""The job of the actor is to communicate the play to the audience, not to bother it with his or her good intentions and insights and epiphanies about the ways this or that character might use a handkerchief--these are the concerns of second-class minds."" So writes Mamet, the Pulitzer Prize-winning playwright, director and teacher in this extremely blunt, unorthodox and shocking treatise on the profession of acting. He remarks that ""Stanislavsky was essentially an amateur"" and goes on to attack method acting and its proponents. He challenges the performer to be a daring individualist by staying away from formal acting schools: ""Part of the requirements of a life in the theater is to stay out of school....Formal education for the player is not only useless, but harmful."" And he goes on to say, ""Let me be impolite: most teachers of acting are frauds."" Mamet stresses that there are no set rules and refuses to define what talent is: ""I don't know what talent is, and, frankly, I don't care. I do not think it is the actor's job to be interesting. I think that is the job of the script. I think it is the actor's job to be truthful and brave."" This controversial book will anger many in the profession but may also inspire because of its brashness and daring. (Oct.)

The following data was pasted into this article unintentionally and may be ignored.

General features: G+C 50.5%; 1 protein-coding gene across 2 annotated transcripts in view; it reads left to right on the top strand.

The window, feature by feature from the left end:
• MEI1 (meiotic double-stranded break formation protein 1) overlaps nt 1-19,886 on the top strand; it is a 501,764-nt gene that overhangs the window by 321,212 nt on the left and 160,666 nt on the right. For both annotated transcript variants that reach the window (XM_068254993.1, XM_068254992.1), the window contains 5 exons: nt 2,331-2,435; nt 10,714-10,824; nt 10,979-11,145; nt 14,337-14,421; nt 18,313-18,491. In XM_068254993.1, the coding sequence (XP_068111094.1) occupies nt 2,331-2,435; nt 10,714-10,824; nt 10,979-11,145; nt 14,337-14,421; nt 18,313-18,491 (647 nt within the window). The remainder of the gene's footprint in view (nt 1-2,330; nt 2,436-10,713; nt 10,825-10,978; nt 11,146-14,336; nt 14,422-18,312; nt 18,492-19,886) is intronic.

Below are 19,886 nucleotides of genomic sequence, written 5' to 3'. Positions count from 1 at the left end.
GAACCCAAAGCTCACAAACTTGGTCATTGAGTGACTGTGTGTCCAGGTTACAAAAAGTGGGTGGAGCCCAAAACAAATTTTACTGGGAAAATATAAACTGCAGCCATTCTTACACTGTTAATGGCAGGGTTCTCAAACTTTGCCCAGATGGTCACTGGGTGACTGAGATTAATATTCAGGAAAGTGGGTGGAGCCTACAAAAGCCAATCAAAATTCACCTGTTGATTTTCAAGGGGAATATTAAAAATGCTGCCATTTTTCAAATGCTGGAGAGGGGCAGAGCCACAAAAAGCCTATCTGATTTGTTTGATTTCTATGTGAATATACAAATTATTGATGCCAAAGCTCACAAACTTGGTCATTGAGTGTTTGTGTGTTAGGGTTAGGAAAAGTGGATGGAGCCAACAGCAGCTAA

Reviewed on: 09/29/1997 Release date: 10/01/1997 Genre: Nonfiction
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